MYTH 7: You must have VST3 side chain plugins
Not necessary. Several hosts and plugins have implemented side binding with VST 2.4 over the years.
MYTH 8: VST3 has many interesting new features that are not available in versions of VST 2.4
Potentially yes. If a product was developed exclusively for VST3, it is likely to take advantage of at least some improvements. However, during the transition, many developers created VST3 plug-ins with the same basic features as their version of VST 2.4.
MYTH 9: VST3 is no different from VST 2.4. It is just a hoax; there are no real improvements
VST3 is a remake of VST 2.4 and, in fact, is a new platform.
Consider some of the benefits:
- A sample of precise automation. The manufacturer should implement this, but this is a significant change compared to VST 2.4.
- Hierarchical plugin and classification of automation parameters. Some people think that categorizing plugins (Fig. 3) is a drawback, because they cannot organize them as they like (although most hosts provide some kind of manager, it doesn’t matter in this case). But when you want to automate parameters, VST3 plugins can make life much easier if the manufacturer used the options for categorizing parameters.
- Grouping all filter automation parameters into the Filter category is much better than a huge list of automation parameters with a seemingly random arrangement.
VST3 SDK is a free technology available to any developer.
- Dynamic I / O allocation. VST 2.4 plugins used to have a fixed number of inputs and outputs, but this is no longer the case – VST3 plugins can adapt to the channel configuration in which they are delivered. Place the plug on the stereo bus and it will be stereo. Insert it on the surround bus and it will be surround. You can also create sound buses, which simplifies cross-modulation and vocoder. But then again, these features are manufacturer dependent.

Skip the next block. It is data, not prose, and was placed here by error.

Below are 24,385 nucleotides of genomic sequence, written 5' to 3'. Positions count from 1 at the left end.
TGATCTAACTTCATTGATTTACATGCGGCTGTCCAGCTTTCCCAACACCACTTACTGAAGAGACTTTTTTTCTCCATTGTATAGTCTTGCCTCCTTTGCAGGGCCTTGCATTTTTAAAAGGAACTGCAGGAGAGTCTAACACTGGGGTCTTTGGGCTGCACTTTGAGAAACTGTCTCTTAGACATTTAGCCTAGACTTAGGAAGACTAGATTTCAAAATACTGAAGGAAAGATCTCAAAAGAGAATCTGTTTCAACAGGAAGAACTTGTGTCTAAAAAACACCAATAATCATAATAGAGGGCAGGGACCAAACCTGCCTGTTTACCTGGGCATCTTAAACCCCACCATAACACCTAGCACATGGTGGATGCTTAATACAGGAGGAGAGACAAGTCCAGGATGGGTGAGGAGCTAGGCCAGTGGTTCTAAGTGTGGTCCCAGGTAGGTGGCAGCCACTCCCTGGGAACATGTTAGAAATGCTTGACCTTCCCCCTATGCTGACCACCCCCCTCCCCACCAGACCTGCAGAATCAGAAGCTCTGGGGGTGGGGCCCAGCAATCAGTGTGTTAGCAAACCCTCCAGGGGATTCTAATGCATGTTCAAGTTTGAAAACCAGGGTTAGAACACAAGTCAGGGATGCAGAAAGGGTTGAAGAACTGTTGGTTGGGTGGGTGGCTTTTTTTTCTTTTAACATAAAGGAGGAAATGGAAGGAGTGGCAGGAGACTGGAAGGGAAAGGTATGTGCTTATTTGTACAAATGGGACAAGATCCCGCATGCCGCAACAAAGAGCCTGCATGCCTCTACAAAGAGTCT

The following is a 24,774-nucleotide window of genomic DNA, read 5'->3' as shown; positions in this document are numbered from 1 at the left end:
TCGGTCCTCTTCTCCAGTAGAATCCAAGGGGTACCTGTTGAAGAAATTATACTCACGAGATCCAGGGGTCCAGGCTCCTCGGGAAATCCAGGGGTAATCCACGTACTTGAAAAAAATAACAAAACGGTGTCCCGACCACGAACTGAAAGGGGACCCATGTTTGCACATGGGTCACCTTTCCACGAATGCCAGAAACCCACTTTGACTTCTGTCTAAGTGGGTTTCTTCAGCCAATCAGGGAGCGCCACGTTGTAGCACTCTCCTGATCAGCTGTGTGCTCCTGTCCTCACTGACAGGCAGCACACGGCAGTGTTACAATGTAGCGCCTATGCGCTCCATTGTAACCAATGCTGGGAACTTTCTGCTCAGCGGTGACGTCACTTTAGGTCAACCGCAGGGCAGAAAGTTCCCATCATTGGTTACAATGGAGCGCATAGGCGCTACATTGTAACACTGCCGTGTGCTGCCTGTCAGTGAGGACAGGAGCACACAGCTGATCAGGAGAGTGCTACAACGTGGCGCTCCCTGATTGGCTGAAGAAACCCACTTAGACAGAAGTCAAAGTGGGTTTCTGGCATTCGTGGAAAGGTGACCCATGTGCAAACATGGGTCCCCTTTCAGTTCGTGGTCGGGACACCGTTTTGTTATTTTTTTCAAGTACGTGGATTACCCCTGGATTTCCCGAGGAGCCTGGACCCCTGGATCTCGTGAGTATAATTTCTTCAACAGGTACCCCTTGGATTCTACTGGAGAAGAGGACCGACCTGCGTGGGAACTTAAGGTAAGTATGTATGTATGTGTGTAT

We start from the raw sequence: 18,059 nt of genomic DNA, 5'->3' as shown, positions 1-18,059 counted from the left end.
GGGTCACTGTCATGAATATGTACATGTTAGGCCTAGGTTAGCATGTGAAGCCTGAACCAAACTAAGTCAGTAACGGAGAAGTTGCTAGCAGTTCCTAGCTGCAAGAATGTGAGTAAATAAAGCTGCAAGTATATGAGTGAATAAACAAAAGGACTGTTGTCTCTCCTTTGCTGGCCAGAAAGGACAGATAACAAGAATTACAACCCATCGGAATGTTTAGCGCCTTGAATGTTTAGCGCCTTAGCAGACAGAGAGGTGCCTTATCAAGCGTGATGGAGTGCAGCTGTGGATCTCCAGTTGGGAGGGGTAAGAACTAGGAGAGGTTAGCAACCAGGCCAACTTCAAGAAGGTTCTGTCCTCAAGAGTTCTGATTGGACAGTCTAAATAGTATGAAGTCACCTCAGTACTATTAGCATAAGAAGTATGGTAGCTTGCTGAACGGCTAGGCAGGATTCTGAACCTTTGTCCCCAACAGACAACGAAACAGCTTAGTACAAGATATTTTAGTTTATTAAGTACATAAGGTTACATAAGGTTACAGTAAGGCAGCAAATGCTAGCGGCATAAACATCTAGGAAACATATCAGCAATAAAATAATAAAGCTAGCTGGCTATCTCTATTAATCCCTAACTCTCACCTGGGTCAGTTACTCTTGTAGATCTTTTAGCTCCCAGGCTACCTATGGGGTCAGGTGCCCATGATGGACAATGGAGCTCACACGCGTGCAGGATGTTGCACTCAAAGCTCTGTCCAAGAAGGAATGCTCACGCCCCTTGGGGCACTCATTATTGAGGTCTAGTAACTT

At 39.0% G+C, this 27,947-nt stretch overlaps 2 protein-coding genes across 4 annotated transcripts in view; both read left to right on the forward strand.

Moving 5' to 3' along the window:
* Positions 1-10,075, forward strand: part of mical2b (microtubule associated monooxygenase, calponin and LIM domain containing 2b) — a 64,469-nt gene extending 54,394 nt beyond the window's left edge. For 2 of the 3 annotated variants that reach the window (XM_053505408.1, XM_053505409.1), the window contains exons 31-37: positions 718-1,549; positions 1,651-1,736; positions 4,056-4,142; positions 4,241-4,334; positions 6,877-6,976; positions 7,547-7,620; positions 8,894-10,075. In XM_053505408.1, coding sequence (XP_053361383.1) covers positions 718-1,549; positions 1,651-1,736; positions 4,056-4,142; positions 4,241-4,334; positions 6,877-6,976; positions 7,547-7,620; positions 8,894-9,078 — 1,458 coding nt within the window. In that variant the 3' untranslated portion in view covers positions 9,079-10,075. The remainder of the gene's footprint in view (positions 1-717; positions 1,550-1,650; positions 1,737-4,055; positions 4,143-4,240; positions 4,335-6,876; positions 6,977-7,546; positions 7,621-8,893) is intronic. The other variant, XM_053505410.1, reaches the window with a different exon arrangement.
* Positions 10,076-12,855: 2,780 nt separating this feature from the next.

- With VST3 you can turn off unused outputs, but turn them back on if necessary.
- Resize the window. This is certainly welcome, given that monitors have a wider range of resolutions than when VST was introduced back in 1996 (and for the future, “Macarena” was better than the song of the year. Just a quick note).
- Virtual instruments support several MIDI ports that you can switch on the fly. And who doesn’t like a few MIDI ports?
It is much easier to search and find your plugins. VST3 have the suffix .vst3 instead of the common suffix.
- Plugins can have a dedicated “event bus”. Although it is currently intended for MIDI control input, there is no reason why it could not comply with any future non-MIDI standard.
- VSTXML for remote controllers. No, the cat didn’t walk on my keyboard. VSTXML is a protocol that simplifies the creation of remote controllers for audio and MIDI applications. It can even display non-editable parameters such as measurement.
- Multilingual design. All user-oriented character strings are presented in Unicode format, which allows displaying characters in any language (including Russian – which means “including Russian”) to facilitate localization.
That sounds great, right? But remember, VST3 is not a specification similar to AES / EBU interfaces or the Red Book CD – it is a set of well thought out recommendations.